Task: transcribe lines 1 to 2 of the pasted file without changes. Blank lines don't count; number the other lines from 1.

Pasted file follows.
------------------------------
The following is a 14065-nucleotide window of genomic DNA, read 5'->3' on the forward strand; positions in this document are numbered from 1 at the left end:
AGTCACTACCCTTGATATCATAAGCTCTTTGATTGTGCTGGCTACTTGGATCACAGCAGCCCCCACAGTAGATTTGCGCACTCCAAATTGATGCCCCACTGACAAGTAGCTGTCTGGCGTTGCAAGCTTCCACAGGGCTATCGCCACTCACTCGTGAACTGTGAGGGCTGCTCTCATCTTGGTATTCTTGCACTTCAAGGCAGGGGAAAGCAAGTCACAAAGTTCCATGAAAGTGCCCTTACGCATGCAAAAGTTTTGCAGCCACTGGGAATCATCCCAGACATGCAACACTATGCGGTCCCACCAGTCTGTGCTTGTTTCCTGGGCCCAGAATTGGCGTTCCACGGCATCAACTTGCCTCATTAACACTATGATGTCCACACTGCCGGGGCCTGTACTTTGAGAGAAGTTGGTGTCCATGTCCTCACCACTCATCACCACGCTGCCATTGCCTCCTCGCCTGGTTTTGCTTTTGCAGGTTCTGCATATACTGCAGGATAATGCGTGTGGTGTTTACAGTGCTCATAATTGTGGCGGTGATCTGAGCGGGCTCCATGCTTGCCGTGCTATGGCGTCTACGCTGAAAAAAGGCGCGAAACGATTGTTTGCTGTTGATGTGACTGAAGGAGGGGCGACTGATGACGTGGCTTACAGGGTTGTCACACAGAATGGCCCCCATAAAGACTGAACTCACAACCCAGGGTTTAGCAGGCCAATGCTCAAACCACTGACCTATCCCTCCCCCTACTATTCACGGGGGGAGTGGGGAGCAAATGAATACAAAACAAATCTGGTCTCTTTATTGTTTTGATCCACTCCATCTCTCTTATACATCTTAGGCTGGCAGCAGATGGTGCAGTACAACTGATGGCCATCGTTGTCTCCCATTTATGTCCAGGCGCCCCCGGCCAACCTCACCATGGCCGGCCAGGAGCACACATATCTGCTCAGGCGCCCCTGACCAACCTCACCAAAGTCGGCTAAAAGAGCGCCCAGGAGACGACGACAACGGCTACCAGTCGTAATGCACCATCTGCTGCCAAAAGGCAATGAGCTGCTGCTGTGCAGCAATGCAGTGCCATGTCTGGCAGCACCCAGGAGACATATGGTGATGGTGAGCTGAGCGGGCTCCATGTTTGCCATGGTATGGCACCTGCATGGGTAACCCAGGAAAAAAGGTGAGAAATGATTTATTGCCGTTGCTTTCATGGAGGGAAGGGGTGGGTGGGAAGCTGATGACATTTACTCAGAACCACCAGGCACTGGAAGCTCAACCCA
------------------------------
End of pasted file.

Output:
The following is a 14065-nucleotide window of genomic DNA, read 5'->3' on the forward strand; positions in this document are numbered from 1 at the left end:
AGTCACTACCCTTGATATCATAAGCTCTTTGATTGTGCTGGCTACTTGGATCACAGCAGCCCCCACAGTAGATTTGCGCACTCCAAATTGATGCCCCACTGACAAGTAGCTGTCTGGCGTTGCAAGCTTCCACAGGGCTATCGCCACTCACTCGTGAACTGTGAGGGCTGCTCTCATCTTGGTATTCTTGCACTTCAAGGCAGGGGAAAGCAAGTCACAAAGTTCCATGAAAGTGCCCTTACGCATGCAAAAGTTTTGCAGCCACTGGGAATCATCCCAGACATGCAACACTATGCGGTCCCACCAGTCTGTGCTTGTTTCCTGGGCCCAGAATTGGCGTTCCACGGCATCAACTTGCCTCATTAACACTATGATGTCCACACTGCCGGGGCCTGTACTTTGAGAGAAGTTGGTGTCCATGTCCTCACCACTCATCACCACGCTGCCATTGCCTCCTCGCCTGGTTTTGCTTTTGCAGGTTCTGCATATACTGCAGGATAATGCGTGTGGTGTTTACAGTGCTCATAATTGTGGCGGTGATCTGAGCGGGCTCCATGCTTGCCGTGCTATGGCGTCTACGCTGAAAAAAGGCGCGAAACGATTGTTTGCTGTTGATGTGACTGAAGGAGGGGCGACTGATGACGTGGCTTACAGGGTTGTCACACAGAATGGCCCCCATAAAGACTGAACTCACAACCCAGGGTTTAGCAGGCCAATGCTCAAACCACTGACCTATCCCTCCCCCTACTATTCACGGGGGGAGTGGGGAGCAAATGAATACAAAACAAATCTGGTCTCTTTATTGTTTTGATCCACTCCATCTCTCTTATACATCTTAGGCTGGCAGCAGATGGTGCAGTACAACTGATGGCCATCGTTGTCTCCCATTTATGTCCAGGCGCCCCCGGCCAACCTCACCATGGCCGGCCAGGAGCACACATATCTGCTCAGGCGCCCCTGACCAACCTCACCAAAGTCGGCTAAAAGAGCGCCCAGGAGACGACGACAACGGCTACCAGTCGTAATGCACCATCTGCTGCCAAAAGGCAATGAGCTGCTGCTGTGCAGCAATGCAGTGCCATGTCTGGCAGCACCCAGGAGACATATGGTGATGGTGAGCTGAGCGGGCTCCATGTTTGCCATGGTATGGCACCTGCATGGGTAACCCAGGAAAAAAGGTGAGAAATGATTTATTGCCGTTGCTTTCATGGAGGGAAGGGGTGGGTGGGAAGCTGATGACATTTACTCAGAACCACCAGGCACTGGAAGCTCAACCCA